The provincial Municipal Government Board ruled in favour of Rocky View County May 10 in the dispute between the county and Chestermere over the Conrich Area Structure Plan (ASP).
“We were disheartened with the MGB’s decision because it doesn’t address any of the detrimental impacts the ASP has on Chestermere and surrounding communities,” said Chestermere Mayor Patricia Matthews.
She said that in their appeal, the city had detailed several regional risks that would have a detrimental effective on Chestermere.
“In the appeal, we outlined serious regional risks to wetlands and stormwater, transportation, social support and economic development,” said Matthews.
Although Chestermere respects the decision of the board, Matthews said that “we will continue to work diligently to protect the best interests of Chestermere residents.”
“While we don’t agree with the Municipal Government Board’s decision, we’re proud of the case we put forward to support Chestermere’s residents and good regional planning,” said Matthews.
With the decision, Rocky View County can proceed with the developments in the Conrich region as originally planned.
“We’re pleased, but not surprised by the ruling,” says Rocky View County Reeve Greg Boehlke. “All along we’ve maintained that our plans are detailed, sound, and respectful of our neighbouring municipalities.”
The appeal process has led to strained relations between the county and city.
In the press release Reeve Boehlke accused Chestermere of being a bad neighbour in dealing with this process.
“I’ll be blunt in saying that if Chestermere had behaved like a good neighbour and worked with us we could have avoided this whole exercise.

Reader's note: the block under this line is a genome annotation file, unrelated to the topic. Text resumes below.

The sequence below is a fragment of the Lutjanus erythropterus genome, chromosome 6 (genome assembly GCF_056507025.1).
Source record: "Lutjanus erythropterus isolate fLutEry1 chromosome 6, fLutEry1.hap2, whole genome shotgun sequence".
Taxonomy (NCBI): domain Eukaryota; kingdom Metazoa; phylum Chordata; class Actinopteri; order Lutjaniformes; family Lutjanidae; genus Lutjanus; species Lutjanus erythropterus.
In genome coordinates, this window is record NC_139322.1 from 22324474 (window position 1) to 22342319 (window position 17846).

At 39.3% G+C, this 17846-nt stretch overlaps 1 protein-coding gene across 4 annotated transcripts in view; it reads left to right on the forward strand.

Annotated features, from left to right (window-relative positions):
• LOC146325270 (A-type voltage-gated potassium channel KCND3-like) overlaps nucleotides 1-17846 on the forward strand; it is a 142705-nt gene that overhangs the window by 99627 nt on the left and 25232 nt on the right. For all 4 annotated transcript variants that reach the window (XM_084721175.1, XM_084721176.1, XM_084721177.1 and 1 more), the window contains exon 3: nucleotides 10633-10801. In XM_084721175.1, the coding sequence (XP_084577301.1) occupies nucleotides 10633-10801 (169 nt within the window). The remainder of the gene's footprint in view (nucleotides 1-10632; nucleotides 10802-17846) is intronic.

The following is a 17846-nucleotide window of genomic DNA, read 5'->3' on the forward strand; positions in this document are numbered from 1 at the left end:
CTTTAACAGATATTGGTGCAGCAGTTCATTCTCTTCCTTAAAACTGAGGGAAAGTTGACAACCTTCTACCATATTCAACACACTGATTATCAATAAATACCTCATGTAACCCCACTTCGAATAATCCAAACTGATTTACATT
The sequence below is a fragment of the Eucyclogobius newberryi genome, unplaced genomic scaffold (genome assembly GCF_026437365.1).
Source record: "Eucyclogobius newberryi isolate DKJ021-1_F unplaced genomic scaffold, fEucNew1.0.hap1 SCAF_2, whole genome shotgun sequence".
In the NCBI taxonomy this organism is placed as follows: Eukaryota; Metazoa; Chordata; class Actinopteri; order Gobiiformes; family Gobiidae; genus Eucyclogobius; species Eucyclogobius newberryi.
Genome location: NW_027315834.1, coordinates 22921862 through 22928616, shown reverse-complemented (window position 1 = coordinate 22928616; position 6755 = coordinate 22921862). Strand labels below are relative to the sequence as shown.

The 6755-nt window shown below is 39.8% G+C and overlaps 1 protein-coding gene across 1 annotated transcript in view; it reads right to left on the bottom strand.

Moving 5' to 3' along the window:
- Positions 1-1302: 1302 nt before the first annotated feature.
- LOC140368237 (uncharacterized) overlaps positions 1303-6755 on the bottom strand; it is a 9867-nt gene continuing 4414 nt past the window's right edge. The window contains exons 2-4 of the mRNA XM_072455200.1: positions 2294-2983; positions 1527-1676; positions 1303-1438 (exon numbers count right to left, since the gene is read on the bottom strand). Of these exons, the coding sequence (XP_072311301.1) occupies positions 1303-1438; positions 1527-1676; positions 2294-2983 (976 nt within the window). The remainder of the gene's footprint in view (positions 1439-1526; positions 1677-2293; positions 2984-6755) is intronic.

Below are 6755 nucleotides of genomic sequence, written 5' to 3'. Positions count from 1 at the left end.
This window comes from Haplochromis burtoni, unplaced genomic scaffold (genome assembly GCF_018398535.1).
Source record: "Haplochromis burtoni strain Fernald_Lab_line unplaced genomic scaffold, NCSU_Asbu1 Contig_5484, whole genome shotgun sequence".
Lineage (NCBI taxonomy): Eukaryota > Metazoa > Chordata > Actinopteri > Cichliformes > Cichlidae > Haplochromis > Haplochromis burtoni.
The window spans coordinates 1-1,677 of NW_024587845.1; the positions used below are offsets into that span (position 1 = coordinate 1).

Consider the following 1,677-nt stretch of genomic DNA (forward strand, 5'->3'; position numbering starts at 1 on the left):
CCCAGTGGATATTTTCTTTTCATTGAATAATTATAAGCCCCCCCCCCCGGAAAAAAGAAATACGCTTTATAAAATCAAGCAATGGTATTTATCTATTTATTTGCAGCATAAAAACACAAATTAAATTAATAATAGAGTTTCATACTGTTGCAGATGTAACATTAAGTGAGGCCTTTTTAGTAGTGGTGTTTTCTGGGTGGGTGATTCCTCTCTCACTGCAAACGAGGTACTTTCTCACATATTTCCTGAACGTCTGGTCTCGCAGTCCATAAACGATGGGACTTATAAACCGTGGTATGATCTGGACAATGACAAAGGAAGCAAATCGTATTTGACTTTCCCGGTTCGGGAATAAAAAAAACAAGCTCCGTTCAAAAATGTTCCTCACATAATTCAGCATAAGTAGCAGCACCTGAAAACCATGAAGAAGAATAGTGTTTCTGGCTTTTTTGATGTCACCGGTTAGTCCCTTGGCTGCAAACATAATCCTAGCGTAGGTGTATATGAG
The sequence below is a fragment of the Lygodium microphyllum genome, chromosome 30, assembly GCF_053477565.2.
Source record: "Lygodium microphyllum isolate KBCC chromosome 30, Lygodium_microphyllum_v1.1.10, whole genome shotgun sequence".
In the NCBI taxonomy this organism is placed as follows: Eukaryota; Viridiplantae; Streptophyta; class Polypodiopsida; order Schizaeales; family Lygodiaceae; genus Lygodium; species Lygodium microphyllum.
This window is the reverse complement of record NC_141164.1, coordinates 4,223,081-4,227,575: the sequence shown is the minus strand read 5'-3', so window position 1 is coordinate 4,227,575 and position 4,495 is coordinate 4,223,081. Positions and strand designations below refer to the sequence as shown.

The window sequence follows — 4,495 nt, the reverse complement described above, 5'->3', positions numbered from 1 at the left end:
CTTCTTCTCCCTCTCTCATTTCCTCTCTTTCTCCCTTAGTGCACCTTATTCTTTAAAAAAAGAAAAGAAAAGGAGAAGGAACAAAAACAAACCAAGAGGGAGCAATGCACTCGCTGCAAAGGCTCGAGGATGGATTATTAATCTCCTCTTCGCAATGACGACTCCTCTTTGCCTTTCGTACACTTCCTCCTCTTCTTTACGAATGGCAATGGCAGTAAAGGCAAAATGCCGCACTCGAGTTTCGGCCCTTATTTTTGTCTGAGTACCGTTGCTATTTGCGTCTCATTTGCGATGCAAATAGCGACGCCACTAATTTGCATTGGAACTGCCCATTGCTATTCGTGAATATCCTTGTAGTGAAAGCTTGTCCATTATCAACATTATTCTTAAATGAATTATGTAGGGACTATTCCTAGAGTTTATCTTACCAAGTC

“All that money and time spent by both municipalities could have been used for roads, policing, fire protection, recreation, and other important projects,” said Boehlke.
The County estimates that it cost $500,000 to defend the ASP against the appeal and said that the City of Chestermere would have also incurred significant costs in the appeal.
Mayor Matthews rejects the accusation that Chestermere has been pursuing policies in bad faith saying that the city believes in a regional approach to development.
“The City has always believed a regional approach to development is necessary and has actively pursued collaboration with Rocky View for many years.
“We have been working on an Inter-municipal Development Plan since 2010 to establish a ‘good neighbour’ agreement, which was Chestermere’s primary focus and request throughout this appeal,” she said.
Both parties have indicated their desire to repair the relationship.
“Rocky View County will be reaching out to Chestermere to start rebuilding our relationship. Although this MGB ruling is a clear victory for the County, we still maintain our values and believe in working together for success,” said Boehlke.
Matthews said that Chestermere is active in the Calgary Regional Partnership and takes a regional approach to planning.
“While we haven’t seen participation from Rocky View County in the past, we are glad to know that they are now open to such collaboration,” she said.
“We look forward to the spirit of cooperation Rocky View County is now offering in order to find mutually beneficial commercial development solutions that don’t burden our residents or sacrifice our community’s well-being,” said Matthews.
“We have businesses actively interested in our industrial park, so we will pursue those leads to ensure that area is successful while still soliciting feedback from our neighbours as we do so, as is our regular practice,” she said.
The appeal and subsequent deliberations by the Municipal Government Board on the ASP has lasted more than a year.